Album Review of KoKoro by El Perro del Mar.

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El Perro del Mar

KoKoro by El Perro del Mar

Release Date: Sep 16, 2016
Record label: ADA / The Control Group
Genre(s): Pop/Rock, Alternative/Indie Rock, Indie Electronic, Indie Pop

79 Music Critic Score
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KoKoro - Very Good, Based on 7 Critics

Exclaim - 90
Based on rating 9/10

Avid Swedish musical experimenter El Perro Del Mar (Sarah Assbring) is finally back to deliver floaty, quirky gems. Her first full-length album since 2012's stunningly surreal, dream-like succession of tracks Pale Fire, KoKoro finds the Scandinavian beauty departing from her signature melancholic pop style to embark on a journey of cultural instrumental exploration. Exploring the sounds and textures of Chinese string instrument the guzheng and the Japanese shakuhachi flute, as well as the dulcimer, Assbring offers listeners a musical cornucopia.

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Drowned In Sound - 80
Based on rating 8/10

It’s been a long four years since El Perro Del Mar’s last record, 2012’s Pale Fire. And her singular blend of hazy-alt-folk pop has been missed. A reminder of her music’s charms came when her exquisitely timeless single ‘God Knows (You Gotta Give To Get)’ was used at the end of season four of Lena Dunham’s Girls. That song’s call for personal betterment is a theme that often crops up in El Perro del Mar recordings, and it’s one she hasn’t abandoned for her sixth studio album.

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AllMusic - 80
Based on rating 8/10

While taking a break from music to focus on life stuff, El Perro del Mar's Sarah Assbring was feeling disconnected from music until she visited a musical instrument museum in Stockholm and was transfixed by the variety of sounds from all different cultures. She was able to record many of them for later use as samples and inspiration on her fifth album, KoKoro. After taking her sound in a house and R&B direction on her previous record, 2013's Pale Fire, this time out Assbring wraps her brightly melancholy melodies in a jangling, worldly layer of sound that includes African rhythms, Middle Eastern drums, Asian woodwinds and strings, and rumbling bass provided by a duo of Swedish bassists.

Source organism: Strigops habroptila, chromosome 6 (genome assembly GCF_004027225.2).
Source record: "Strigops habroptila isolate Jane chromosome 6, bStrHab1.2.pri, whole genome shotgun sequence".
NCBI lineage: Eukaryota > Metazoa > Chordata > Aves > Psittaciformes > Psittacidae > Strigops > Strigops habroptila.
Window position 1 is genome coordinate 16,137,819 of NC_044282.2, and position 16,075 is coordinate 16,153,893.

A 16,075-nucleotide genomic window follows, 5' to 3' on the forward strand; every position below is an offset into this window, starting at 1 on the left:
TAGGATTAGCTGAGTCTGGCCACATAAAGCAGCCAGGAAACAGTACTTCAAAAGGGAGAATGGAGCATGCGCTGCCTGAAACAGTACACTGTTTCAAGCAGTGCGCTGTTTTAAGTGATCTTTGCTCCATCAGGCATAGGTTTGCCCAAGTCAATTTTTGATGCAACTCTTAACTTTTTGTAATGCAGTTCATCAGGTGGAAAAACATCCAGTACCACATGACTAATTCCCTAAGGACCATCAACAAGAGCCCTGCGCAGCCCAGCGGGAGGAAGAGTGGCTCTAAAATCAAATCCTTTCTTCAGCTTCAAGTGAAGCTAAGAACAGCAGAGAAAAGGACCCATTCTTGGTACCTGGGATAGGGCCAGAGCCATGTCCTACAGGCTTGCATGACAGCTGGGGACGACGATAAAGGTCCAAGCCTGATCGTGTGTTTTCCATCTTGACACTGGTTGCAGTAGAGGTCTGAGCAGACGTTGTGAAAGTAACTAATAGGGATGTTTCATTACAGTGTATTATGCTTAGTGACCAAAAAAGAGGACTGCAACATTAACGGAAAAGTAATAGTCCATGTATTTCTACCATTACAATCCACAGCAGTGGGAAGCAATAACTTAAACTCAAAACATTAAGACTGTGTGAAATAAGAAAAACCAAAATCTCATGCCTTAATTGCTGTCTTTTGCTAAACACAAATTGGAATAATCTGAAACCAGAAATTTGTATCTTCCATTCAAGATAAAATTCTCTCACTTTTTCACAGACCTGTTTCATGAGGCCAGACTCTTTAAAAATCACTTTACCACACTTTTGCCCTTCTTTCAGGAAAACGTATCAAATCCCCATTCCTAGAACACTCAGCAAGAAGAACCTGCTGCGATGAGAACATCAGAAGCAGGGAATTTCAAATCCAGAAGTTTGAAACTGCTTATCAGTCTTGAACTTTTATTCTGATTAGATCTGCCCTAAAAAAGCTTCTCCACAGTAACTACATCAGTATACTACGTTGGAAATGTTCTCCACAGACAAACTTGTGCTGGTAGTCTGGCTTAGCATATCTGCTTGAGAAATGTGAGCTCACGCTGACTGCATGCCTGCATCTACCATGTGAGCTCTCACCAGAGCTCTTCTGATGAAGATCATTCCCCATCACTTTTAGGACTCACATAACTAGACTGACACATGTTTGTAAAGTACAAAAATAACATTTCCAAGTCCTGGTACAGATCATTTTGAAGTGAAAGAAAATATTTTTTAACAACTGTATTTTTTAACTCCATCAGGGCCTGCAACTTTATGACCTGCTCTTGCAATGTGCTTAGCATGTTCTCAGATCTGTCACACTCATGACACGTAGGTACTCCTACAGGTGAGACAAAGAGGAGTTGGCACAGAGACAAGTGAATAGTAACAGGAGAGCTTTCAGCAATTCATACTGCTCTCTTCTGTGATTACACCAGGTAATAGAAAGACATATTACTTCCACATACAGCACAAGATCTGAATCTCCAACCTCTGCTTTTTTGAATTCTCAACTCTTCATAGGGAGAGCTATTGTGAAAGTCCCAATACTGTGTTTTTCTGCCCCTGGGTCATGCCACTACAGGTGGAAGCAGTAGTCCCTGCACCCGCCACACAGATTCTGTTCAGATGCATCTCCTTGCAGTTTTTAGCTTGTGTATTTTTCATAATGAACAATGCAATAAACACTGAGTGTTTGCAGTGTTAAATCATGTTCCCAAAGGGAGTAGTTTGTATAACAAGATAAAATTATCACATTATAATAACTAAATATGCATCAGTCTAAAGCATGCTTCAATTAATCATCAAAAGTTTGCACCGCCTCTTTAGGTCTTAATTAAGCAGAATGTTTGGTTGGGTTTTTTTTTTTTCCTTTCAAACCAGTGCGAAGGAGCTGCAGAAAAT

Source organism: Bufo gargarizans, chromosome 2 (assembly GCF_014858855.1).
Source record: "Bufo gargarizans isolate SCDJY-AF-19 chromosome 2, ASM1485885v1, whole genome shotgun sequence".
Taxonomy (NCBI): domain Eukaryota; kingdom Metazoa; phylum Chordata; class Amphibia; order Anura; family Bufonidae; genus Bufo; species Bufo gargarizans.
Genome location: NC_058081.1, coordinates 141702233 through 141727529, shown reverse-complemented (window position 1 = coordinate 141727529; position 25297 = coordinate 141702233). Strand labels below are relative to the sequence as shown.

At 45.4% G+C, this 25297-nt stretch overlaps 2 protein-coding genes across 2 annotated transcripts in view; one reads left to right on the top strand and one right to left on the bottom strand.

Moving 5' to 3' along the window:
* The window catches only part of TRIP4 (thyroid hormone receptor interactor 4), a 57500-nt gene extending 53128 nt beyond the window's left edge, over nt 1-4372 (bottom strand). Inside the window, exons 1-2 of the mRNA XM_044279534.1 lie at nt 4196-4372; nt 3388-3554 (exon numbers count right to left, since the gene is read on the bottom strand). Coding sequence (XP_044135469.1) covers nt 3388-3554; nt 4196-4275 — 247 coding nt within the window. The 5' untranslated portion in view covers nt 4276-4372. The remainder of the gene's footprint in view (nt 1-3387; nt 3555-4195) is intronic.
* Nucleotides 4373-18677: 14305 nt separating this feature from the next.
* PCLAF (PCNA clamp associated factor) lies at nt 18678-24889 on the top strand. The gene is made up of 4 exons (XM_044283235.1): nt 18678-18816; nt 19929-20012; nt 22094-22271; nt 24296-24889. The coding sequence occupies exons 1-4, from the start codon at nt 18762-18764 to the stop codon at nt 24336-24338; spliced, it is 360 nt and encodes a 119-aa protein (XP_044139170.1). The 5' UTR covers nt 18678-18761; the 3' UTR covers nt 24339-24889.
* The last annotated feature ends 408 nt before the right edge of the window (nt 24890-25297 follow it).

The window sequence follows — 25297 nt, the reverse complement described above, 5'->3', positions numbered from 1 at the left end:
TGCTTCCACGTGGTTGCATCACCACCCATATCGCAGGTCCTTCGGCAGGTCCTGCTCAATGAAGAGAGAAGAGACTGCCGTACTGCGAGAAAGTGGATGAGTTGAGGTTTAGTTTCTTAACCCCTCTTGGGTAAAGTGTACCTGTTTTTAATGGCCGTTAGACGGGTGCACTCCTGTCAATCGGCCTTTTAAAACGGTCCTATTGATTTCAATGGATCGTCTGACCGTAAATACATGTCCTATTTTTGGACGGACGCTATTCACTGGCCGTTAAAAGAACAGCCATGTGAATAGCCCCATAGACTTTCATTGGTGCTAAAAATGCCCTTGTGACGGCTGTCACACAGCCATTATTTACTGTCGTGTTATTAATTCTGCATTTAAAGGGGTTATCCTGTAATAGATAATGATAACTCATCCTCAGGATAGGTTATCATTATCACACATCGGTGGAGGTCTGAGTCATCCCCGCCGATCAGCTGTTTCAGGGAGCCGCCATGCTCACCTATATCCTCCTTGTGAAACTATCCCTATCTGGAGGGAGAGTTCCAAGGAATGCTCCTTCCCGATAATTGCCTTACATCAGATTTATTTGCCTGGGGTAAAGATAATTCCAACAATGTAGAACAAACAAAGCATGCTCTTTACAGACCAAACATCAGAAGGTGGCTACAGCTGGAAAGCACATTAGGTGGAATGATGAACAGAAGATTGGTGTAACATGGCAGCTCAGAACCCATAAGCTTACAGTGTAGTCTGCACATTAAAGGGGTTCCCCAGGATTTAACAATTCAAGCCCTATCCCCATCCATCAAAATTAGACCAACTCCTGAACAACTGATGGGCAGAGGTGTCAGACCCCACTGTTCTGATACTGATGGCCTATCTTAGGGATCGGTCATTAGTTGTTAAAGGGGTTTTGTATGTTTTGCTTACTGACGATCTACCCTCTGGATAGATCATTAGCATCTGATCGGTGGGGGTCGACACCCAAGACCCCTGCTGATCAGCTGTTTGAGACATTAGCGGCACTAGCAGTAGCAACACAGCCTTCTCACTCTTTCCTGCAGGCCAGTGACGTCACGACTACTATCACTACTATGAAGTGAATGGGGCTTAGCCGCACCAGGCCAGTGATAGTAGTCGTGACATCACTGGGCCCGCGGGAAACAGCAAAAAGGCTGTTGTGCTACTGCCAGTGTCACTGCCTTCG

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Pitchfork - 71
Based on rating 7.1/10

KoKoro, the latest album by El Perro Del Mar, takes its title from the Japanese word meaning heart or feeling, and from there you get a hint of what’s to come on: new musical terrain informed by an exotic “Far East” sensibility, couched in familiar El Perro Del Mar territory of melancholy and vulnerability. Almost 12 years into her career as El Perro Del Mar, founder Sarah Assbring’s appetite for reinvention remains strong. On KoKoro, the Swedish singer’s fifth album, her global wanderings bring her to unfamiliar places with inspiring albeit uneven results that showcase an artist who could easily make a turn for pop stardom.

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PopMatters - 70
Based on rating 7/10

Since her eponymous 2006 debut, Sarah Assbring of El Perro Del Mar has garnered widespread acclaim for a sound that mines some of the most hallowed elements of early American pop: Wall of Sound production, Motown polish, sugary melodies indebted to ‘60s girl groups, and layered harmonies so immaculately arranged that Brian Wilson seems less like an influence than a spectral mentor guiding her every move. For this reason, she’s usually lumped together with other twee-pop practitioners whose songs hug the border between candy-coated indie and full-fledged retro homage, acts like Camera Obscura, Sambassadeur, and the whole subgenre’s graying godparent, Belle & Sebastian. While this category has its flaws, it’s been a fecund breeding ground for some near-unimpeachable pop confections, and Assbring has been responsible for her fair share.

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The Quietus
Their review was positive

It’s not difficult to understand why the ancient Greeks believed inspiration came from the muses. From the Latin inspirare ("to breathe into"), inspiration is as elusive and unpredictable as a terrorist, and when it strikes it can be just as devastating. Like love, you never know when you've got the full compliment, at least until it turns up and slaps you full force in the face.

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No Ripcord
Their review was generally favourable

Despite a jam-packed September, I can't help noticing how Carl and I ended up a little bit underwhelmed with many of the albums we reviewed this month. But since both of us got to cover most of our favorites on full-length form, it only makes sense this month's choices are mostly solid, but ….

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